Thursday, September 24, 2009

Largest ever hoard of Anglo-Saxon gold found in Staffordshire

First pieces of gold were found in a farm field by an amateur metal detector who lives alone on disability benefit

Staffordshire hoard: Finds from the Staffordshire hoard

A harvest of Anglo-Saxon gold and silver so beautiful it brought tears to the eyes of one expert, has poured out of a Staffordshire field - the largest hoard of gold from the period ever found.

The weapons and helmet decorations, coins and Christian crosses amount to more than 1500 pieces, with hundreds still embedded in blocks of soil. It adds up to 5kg of gold – three times the amount found in the famous Sutton Hoo ship burial in 1939 – and 2.5kg of silver, and may be the swag from a spectacularly successful raiding party of warlike Mercians, some time around AD700.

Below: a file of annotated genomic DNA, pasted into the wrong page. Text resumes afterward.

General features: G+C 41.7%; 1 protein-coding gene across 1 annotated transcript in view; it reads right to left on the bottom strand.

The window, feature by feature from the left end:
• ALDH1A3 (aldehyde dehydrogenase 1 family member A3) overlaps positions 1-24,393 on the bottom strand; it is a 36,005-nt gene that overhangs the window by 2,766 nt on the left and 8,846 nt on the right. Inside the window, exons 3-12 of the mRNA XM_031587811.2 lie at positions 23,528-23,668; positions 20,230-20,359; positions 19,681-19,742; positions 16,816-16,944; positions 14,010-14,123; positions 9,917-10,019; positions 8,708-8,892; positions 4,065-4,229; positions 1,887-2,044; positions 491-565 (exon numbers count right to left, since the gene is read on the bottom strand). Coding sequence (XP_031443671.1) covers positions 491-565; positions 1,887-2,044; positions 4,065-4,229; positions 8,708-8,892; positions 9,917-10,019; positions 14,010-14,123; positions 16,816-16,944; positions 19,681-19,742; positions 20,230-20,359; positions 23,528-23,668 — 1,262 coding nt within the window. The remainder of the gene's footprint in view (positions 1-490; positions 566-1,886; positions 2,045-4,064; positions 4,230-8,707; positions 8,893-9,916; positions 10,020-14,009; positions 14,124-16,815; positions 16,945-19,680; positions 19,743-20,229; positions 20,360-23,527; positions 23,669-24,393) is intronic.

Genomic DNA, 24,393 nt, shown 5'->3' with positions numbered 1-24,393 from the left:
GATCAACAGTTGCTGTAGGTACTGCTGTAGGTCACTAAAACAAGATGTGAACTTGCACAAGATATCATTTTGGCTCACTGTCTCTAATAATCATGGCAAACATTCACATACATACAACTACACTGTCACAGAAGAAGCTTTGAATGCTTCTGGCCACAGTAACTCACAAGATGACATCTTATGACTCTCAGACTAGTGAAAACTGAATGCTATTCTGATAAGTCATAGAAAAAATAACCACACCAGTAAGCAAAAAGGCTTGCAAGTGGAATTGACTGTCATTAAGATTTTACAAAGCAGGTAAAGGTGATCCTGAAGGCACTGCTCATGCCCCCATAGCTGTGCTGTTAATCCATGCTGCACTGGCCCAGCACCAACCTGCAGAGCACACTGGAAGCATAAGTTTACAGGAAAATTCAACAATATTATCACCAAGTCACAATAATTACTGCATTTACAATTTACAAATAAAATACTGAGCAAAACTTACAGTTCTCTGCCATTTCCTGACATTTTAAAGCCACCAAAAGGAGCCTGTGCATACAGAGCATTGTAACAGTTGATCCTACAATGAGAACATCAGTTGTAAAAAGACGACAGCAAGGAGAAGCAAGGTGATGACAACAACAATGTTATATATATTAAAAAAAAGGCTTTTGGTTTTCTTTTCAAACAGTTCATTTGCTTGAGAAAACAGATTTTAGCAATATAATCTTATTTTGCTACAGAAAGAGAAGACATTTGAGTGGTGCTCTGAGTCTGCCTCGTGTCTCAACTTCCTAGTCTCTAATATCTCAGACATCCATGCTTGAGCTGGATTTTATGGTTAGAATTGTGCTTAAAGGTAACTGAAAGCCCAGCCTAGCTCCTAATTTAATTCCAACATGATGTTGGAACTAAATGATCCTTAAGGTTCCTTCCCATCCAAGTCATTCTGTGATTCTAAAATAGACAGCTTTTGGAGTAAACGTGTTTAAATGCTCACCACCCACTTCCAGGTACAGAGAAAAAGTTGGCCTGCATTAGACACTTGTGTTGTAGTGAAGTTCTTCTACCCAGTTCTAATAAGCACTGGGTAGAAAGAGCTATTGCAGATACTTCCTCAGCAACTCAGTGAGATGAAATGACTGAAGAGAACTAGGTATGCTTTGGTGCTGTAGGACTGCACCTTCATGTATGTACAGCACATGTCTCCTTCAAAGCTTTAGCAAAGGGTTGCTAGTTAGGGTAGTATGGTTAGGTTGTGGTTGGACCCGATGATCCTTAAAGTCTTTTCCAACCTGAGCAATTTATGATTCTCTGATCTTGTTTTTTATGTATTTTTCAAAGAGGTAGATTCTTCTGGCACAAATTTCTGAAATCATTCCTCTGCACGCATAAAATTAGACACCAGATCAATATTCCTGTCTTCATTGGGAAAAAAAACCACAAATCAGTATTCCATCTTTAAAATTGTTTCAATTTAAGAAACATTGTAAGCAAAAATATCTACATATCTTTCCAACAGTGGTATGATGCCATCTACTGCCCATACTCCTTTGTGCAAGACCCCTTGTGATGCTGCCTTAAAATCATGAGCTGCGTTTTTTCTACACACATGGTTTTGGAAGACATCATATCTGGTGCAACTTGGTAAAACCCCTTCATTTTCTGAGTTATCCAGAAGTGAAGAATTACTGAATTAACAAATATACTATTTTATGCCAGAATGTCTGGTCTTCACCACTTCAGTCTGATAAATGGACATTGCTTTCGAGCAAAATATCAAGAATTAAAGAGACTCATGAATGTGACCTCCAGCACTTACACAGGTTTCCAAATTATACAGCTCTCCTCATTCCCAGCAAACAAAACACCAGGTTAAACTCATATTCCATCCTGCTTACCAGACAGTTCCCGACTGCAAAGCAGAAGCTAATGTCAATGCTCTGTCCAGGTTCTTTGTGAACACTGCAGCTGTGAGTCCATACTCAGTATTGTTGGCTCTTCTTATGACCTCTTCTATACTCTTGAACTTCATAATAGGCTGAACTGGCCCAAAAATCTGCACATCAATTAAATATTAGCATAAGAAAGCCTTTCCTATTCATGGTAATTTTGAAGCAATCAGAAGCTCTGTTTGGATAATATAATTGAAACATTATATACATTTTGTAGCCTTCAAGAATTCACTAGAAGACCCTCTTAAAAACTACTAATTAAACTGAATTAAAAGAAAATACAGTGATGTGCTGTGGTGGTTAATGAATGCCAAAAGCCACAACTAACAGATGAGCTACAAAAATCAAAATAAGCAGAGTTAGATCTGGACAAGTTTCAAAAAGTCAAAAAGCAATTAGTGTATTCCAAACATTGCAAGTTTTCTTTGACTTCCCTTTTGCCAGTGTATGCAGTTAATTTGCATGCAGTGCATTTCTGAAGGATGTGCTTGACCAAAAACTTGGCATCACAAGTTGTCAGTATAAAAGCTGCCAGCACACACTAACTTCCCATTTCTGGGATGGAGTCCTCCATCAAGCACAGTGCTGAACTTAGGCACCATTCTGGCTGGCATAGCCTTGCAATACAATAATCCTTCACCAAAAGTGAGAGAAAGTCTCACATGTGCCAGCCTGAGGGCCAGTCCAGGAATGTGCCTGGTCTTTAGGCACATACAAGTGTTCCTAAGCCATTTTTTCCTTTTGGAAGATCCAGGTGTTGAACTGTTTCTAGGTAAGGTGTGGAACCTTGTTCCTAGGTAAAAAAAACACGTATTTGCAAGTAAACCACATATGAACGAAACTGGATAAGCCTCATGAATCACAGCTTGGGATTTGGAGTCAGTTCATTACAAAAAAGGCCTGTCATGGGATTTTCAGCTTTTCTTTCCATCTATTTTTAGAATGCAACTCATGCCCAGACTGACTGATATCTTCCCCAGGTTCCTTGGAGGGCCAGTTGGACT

The first scraps of gold were found in July in a farm field by Terry Herbert, an amateur metal detector who lives alone in a council flat on disability benefit, who had never before found anything more valuable than a nice rare piece of Roman horse harness. The last pieces were removed from the earth by a small army of archaeologists a fortnight ago.
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